During the past century, the noncommunicable diseases were the greatest reason for human deaths, even if we would compare it to infectious diseases. Trillions of commensal bacteria live in the human body and create as a whole the human microbiome. The great part of these microbes are located within the human gut (but not only) and have a significant impact on human health and survivor, including digesting food, activation of a certain class of medicines, producing metabolites like short-chain fatty acids and anti-inflammatory substances, as well as stimulating the immune system.
What exactly is gut microbiome?
The gut microbiome is a complex system consisting of plenty number of microbes, which metabolically interacts with the host. There are four dominant phyla in the human gut: Firmicutes, Bacteroidetes, Actinobacteria, and Proteobacteria. Gut microbiome fights against disadvantageous effects of exposure onto the external environment, therefore it acts as some kind of biotic shield between the inside and the outside of a human body. The link between the host and gut microbiome is existing by metabolites produced by bacteria colonizing human gut. Apart from some biological effects, these metabolites could also have a great impact on altering the composition of the microbiome. The knowledge of interactions between microbiota and host metabolism, as well as modification of microbial ecology, is really crucial for effective therapeutic treatments for many diet-related diseases in near future. Nevertheless, there is still lack of knowledge about the exact metabolic paths, molecular mechanism and the role of microbes in human health.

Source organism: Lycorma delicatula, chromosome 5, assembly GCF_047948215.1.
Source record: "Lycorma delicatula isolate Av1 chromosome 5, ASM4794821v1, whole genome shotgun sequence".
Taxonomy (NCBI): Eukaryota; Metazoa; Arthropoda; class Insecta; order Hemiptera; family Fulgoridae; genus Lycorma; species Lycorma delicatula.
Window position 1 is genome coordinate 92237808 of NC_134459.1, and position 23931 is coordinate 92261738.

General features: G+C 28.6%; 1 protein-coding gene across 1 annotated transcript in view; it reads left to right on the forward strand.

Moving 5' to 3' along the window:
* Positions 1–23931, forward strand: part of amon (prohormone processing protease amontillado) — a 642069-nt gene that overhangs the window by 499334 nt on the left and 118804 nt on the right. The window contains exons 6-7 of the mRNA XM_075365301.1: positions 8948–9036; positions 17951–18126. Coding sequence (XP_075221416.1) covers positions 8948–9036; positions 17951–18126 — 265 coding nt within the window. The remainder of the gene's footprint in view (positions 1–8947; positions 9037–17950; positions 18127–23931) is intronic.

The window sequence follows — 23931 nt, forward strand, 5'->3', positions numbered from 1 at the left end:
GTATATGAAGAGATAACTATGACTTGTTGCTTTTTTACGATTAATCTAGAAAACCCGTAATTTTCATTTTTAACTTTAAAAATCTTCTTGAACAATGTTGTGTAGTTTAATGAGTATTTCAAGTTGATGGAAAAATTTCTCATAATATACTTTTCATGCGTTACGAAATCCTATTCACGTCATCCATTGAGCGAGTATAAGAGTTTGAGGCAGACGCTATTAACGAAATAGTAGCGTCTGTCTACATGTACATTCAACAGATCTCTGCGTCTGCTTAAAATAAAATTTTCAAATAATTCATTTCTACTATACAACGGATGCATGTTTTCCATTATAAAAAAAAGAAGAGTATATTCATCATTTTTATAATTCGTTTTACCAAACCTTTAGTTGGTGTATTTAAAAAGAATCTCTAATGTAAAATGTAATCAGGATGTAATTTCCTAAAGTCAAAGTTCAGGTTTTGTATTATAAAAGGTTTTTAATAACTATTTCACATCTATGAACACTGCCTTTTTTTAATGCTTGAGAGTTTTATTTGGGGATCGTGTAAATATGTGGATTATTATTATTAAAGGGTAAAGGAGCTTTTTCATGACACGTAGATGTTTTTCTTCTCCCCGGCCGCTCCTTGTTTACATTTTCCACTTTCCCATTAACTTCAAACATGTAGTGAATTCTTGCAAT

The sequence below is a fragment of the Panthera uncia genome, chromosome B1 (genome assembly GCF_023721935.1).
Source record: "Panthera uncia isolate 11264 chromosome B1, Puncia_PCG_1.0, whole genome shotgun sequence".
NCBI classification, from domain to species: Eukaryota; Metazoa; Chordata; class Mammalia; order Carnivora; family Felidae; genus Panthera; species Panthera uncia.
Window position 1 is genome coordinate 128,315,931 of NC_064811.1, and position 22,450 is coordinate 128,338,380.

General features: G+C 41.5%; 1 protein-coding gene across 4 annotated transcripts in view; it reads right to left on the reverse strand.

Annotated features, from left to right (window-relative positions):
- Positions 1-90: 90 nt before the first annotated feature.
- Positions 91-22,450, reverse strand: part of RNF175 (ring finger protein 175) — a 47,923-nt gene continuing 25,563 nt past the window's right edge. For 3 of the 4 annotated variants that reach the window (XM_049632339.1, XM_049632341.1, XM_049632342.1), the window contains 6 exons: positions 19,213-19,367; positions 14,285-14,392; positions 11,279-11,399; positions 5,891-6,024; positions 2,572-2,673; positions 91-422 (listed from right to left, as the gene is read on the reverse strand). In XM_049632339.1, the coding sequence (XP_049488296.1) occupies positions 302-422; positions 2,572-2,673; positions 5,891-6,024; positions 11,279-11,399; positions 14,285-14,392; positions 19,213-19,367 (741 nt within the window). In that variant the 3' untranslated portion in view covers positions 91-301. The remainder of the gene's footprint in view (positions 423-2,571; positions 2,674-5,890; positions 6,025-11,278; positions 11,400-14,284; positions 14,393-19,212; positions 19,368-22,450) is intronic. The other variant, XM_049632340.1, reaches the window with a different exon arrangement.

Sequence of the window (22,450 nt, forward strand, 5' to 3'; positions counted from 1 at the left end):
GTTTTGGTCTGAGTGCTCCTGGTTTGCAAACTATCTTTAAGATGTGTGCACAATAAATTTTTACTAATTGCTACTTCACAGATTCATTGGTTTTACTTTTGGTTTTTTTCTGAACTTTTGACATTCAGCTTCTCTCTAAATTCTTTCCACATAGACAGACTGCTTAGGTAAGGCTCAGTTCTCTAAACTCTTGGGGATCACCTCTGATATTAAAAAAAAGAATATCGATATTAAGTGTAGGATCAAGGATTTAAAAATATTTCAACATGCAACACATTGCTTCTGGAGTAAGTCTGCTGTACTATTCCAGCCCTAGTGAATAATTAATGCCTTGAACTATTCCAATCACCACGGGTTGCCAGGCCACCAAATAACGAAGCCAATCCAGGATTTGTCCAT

What are the main functions of gut microbiome?
- Fermenting unused energy;
- Training the immune system;
- Preventing the growth of pathogenic bacteria;
- Regulating the development of the gut;
- Producing vitamins, such as biotin and Vit K;
- Producing hormones to direct the host to store fats;
- Repress microbial growth through the barrier effect;
- Harmful yeasts and bacteria like Clostridium difficile are unable to grow excessively due to competition from the helpful gut flora.
Why do we want to discover human gut microbiome? What is the aim?
The main aim of mapping gut microbiome is to identify and characterize microbes living in gut. Why? The microbes are partially responsible for human illness and health. Additionally, it is extremely important to evaluate the common part of microbes, which is available in individuals. Furthermore, it is necessary to understand if some changes in human gut microbiome could be correlated with human health, and how these changes affect on homeostasis of the human body.